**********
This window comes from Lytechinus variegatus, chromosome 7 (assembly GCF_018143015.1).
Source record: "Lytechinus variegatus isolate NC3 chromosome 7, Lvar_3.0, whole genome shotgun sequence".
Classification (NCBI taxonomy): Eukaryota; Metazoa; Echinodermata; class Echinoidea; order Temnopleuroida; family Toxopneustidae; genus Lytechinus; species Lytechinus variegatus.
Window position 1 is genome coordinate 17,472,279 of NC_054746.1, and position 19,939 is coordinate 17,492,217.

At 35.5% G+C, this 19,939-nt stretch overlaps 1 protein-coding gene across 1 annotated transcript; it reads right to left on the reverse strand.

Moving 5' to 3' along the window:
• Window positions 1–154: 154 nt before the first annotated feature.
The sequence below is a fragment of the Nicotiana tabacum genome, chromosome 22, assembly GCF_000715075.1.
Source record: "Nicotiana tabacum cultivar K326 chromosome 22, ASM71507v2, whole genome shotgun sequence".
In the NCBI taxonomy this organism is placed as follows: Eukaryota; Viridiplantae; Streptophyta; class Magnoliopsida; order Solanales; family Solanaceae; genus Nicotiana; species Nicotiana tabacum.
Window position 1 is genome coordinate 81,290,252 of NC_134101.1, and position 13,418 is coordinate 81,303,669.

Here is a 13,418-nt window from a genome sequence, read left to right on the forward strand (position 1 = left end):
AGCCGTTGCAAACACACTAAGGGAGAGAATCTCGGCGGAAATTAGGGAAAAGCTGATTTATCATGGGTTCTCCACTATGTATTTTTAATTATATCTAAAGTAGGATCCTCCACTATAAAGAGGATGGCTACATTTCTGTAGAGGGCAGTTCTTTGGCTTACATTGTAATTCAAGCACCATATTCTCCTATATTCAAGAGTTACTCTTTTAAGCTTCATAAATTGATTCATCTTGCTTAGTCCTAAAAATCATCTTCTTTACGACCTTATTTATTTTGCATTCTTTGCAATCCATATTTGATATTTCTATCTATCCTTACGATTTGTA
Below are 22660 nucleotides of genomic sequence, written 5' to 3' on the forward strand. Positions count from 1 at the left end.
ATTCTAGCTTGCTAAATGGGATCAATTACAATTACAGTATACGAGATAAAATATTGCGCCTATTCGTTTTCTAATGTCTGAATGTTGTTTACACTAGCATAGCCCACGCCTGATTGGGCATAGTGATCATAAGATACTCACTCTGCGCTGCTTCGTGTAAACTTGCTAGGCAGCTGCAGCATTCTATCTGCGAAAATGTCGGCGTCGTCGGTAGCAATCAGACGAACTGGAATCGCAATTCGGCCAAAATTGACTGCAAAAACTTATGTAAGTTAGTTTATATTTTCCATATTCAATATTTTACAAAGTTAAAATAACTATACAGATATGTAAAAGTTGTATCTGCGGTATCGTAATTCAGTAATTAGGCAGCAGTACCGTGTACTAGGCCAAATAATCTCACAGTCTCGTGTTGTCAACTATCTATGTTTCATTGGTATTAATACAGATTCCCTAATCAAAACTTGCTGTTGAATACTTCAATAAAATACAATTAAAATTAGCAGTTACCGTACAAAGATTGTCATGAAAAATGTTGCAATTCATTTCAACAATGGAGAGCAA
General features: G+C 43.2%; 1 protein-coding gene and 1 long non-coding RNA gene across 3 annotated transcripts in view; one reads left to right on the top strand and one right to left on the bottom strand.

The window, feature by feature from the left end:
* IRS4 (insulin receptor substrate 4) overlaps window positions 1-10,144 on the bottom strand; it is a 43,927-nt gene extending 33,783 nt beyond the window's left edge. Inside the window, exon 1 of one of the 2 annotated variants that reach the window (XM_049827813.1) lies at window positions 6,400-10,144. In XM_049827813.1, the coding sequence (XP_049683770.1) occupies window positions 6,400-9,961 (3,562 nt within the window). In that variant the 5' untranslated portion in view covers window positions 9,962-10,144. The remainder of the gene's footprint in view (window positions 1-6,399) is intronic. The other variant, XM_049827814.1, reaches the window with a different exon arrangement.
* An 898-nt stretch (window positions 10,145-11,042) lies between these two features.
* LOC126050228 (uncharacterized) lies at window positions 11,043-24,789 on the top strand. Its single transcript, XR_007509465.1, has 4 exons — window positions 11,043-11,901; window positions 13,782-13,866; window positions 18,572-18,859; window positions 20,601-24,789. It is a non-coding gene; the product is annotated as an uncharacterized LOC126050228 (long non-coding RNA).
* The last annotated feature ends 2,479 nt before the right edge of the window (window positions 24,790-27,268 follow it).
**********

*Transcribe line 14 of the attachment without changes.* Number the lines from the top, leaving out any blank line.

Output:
Below are 22660 nucleotides of genomic sequence, written 5' to 3' on the forward strand. Positions count from 1 at the left end.